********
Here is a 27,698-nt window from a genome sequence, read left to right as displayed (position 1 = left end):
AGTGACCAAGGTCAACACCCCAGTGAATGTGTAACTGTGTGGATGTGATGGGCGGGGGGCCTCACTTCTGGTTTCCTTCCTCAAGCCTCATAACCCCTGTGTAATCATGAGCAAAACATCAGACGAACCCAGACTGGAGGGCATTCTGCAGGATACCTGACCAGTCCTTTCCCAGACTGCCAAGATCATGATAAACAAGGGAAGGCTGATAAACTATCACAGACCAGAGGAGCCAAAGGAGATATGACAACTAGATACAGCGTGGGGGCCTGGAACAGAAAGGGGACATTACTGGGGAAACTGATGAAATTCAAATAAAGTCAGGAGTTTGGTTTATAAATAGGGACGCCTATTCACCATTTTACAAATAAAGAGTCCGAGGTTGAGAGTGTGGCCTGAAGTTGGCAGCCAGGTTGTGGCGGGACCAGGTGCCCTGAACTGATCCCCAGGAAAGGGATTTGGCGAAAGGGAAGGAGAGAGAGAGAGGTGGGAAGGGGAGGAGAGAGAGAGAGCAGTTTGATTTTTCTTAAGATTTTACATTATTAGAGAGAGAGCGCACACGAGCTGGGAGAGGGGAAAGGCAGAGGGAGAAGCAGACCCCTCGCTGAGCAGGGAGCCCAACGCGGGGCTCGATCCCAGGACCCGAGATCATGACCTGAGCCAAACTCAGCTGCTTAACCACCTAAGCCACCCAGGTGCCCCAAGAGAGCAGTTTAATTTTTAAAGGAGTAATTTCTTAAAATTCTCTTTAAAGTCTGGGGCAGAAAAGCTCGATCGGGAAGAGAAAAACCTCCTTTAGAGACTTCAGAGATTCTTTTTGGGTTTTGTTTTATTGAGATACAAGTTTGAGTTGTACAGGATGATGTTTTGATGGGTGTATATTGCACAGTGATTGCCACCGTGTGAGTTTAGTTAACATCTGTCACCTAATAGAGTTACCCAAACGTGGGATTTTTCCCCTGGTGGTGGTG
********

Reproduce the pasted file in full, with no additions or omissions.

Here is a 27,698-nt window from a genome sequence, read left to right as displayed (position 1 = left end):
AGTGACCAAGGTCAACACCCCAGTGAATGTGTAACTGTGTGGATGTGATGGGCGGGGGGCCTCACTTCTGGTTTCCTTCCTCAAGCCTCATAACCCCTGTGTAATCATGAGCAAAACATCAGACGAACCCAGACTGGAGGGCATTCTGCAGGATACCTGACCAGTCCTTTCCCAGACTGCCAAGATCATGATAAACAAGGGAAGGCTGATAAACTATCACAGACCAGAGGAGCCAAAGGAGATATGACAACTAGATACAGCGTGGGGGCCTGGAACAGAAAGGGGACATTACTGGGGAAACTGATGAAATTCAAATAAAGTCAGGAGTTTGGTTTATAAATAGGGACGCCTATTCACCATTTTACAAATAAAGAGTCCGAGGTTGAGAGTGTGGCCTGAAGTTGGCAGCCAGGTTGTGGCGGGACCAGGTGCCCTGAACTGATCCCCAGGAAAGGGATTTGGCGAAAGGGAAGGAGAGAGAGAGAGGTGGGAAGGGGAGGAGAGAGAGAGAGCAGTTTGATTTTTCTTAAGATTTTACATTATTAGAGAGAGAGCGCACACGAGCTGGGAGAGGGGAAAGGCAGAGGGAGAAGCAGACCCCTCGCTGAGCAGGGAGCCCAACGCGGGGCTCGATCCCAGGACCCGAGATCATGACCTGAGCCAAACTCAGCTGCTTAACCACCTAAGCCACCCAGGTGCCCCAAGAGAGCAGTTTAATTTTTAAAGGAGTAATTTCTTAAAATTCTCTTTAAAGTCTGGGGCAGAAAAGCTCGATCGGGAAGAGAAAAACCTCCTTTAGAGACTTCAGAGATTCTTTTTGGGTTTTGTTTTATTGAGATACAAGTTTGAGTTGTACAGGATGATGTTTTGATGGGTGTATATTGCACAGTGATTGCCACCGTGTGAGTTTAGTTAACATCTGTCACCTAATAGAGTTACCCAAACGTGGGATTTTTCCCCTGGTGGTGGTG